Inequality has been with us since for ever. It has always been the case. Jesus once said “Blessed are the poor but bugger me, don’t they make a mess of the place?” Today, it is as stark as ever. Dubai is at one end of the wealth spectrum but even here, one cannot but notice the ethnicity based class divide between the servant class, that do all of the serving: the construction, cleaning, catering and caring, and the rest of us. White faces like mine are for the most part absent at work except for the better paid, supervisory occupations. We are the ‘concierge class’ oiling the wheels of capital accumulation that built this city, but not of rock and roll.
It is noticeable that the white clientele come with American or a British Home Counties accent. I have heard some French but you can spot them before they open their mouths – their clothes and accessories are immediately a bit more stylish. The local Emiratis are harder to spot as unlike in Saudi Arabia they don’t wear the white thobe and red and white head scarf. Not in the Park Hyatt at least. We are a tiny tiny slice of the world living like royalty of old, our lives acting out in an invisible gilded cage, for the most part unaware of the toiling masses who make it all possible.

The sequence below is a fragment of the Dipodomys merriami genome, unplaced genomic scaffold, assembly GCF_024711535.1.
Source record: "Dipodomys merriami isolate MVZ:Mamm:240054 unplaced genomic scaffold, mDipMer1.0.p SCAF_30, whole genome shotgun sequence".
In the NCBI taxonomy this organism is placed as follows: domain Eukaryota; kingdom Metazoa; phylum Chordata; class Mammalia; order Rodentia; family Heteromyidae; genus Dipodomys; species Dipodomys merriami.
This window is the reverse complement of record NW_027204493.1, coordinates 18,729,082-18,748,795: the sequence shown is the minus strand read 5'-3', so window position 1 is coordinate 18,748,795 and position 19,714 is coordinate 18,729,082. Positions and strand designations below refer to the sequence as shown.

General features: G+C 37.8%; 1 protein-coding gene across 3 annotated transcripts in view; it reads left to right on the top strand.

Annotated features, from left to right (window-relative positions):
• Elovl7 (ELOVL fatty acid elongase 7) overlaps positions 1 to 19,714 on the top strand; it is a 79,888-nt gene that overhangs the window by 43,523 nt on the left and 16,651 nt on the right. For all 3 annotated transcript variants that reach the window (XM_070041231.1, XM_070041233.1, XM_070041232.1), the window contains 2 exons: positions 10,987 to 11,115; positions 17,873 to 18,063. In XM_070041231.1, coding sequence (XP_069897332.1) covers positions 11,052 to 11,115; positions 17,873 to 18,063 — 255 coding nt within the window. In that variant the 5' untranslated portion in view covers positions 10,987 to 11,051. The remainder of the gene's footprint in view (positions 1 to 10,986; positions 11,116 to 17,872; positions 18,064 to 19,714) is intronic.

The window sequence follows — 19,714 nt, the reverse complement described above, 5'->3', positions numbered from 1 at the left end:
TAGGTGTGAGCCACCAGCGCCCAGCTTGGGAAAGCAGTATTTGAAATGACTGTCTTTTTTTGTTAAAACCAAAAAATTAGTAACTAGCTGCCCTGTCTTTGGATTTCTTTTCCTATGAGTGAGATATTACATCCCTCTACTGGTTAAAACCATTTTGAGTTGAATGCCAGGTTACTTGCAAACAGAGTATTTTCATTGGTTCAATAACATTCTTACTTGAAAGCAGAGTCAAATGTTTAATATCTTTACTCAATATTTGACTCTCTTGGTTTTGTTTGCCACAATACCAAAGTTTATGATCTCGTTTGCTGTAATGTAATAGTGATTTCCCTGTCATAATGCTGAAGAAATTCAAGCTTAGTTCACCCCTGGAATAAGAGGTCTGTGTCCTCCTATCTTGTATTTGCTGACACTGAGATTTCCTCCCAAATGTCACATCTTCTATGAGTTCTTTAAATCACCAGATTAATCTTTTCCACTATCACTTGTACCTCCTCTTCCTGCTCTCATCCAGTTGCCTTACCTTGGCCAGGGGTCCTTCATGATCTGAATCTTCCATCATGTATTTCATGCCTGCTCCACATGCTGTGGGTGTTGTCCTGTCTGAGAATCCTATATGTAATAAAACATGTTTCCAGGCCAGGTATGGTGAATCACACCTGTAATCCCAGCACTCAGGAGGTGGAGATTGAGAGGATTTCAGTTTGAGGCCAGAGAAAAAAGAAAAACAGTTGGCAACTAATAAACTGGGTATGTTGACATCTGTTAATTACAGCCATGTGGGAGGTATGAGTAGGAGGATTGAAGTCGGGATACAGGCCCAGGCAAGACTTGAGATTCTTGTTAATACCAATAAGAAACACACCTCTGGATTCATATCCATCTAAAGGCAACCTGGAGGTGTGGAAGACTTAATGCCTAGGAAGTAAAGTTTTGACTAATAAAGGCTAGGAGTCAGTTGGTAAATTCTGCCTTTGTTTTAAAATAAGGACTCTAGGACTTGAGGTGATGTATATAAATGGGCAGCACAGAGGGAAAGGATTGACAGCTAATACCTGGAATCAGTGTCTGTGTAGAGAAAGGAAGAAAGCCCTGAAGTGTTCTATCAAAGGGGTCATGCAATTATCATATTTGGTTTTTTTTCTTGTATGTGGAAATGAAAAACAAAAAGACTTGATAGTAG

The women are shocking. I have been used to seeing the totally covered black Abiya and Niqab with only their eyes showing through. Event the modernised Saudi women in the office who don’t cover their heads still wear very colourful Abiyas with their make up. I am shocked because I’ve not seen quite so much naughty nakedness on display. Shoulders are bare, as are arms. Sun hats and sunglasses of course, but long legs and ankles! We get used to things very quickly and when the turn around comes, it tends to bring us up short. One of the girls even had some cleavage on full display! I wondered if her mum knew she was out like that.
She’d not last 5 minutes picking dates.